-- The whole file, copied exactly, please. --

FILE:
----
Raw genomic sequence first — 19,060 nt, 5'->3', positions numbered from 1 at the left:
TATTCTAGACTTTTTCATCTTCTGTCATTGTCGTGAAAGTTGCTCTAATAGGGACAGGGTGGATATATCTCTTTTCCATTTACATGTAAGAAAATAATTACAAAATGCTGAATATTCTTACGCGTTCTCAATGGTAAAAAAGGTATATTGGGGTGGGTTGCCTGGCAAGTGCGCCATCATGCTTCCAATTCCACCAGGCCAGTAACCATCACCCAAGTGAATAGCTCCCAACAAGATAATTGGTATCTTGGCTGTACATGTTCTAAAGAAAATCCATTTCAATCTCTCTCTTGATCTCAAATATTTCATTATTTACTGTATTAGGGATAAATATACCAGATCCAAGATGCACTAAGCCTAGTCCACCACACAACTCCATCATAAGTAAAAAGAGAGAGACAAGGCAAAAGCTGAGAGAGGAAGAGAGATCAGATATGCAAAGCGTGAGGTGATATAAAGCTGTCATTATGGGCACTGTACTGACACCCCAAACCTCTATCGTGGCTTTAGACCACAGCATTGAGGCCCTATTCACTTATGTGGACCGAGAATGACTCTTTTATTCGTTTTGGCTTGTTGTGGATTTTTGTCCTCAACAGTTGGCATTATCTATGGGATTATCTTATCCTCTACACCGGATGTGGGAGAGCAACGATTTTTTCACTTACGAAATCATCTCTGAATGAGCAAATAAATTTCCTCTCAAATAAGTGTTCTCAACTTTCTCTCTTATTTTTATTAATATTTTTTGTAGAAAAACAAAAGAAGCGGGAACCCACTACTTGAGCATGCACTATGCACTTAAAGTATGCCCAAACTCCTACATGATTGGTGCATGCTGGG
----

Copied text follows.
Raw genomic sequence first — 19,060 nt, 5'->3', positions numbered from 1 at the left:
TATTCTAGACTTTTTCATCTTCTGTCATTGTCGTGAAAGTTGCTCTAATAGGGACAGGGTGGATATATCTCTTTTCCATTTACATGTAAGAAAATAATTACAAAATGCTGAATATTCTTACGCGTTCTCAATGGTAAAAAAGGTATATTGGGGTGGGTTGCCTGGCAAGTGCGCCATCATGCTTCCAATTCCACCAGGCCAGTAACCATCACCCAAGTGAATAGCTCCCAACAAGATAATTGGTATCTTGGCTGTACATGTTCTAAAGAAAATCCATTTCAATCTCTCTCTTGATCTCAAATATTTCATTATTTACTGTATTAGGGATAAATATACCAGATCCAAGATGCACTAAGCCTAGTCCACCACACAACTCCATCATAAGTAAAAAGAGAGAGACAAGGCAAAAGCTGAGAGAGGAAGAGAGATCAGATATGCAAAGCGTGAGGTGATATAAAGCTGTCATTATGGGCACTGTACTGACACCCCAAACCTCTATCGTGGCTTTAGACCACAGCATTGAGGCCCTATTCACTTATGTGGACCGAGAATGACTCTTTTATTCGTTTTGGCTTGTTGTGGATTTTTGTCCTCAACAGTTGGCATTATCTATGGGATTATCTTATCCTCTACACCGGATGTGGGAGAGCAACGATTTTTTCACTTACGAAATCATCTCTGAATGAGCAAATAAATTTCCTCTCAAATAAGTGTTCTCAACTTTCTCTCTTATTTTTATTAATATTTTTTGTAGAAAAACAAAAGAAGCGGGAACCCACTACTTGAGCATGCACTATGCACTTAAAGTATGCCCAAACTCCTACATGATTGGTGCATGCTGGG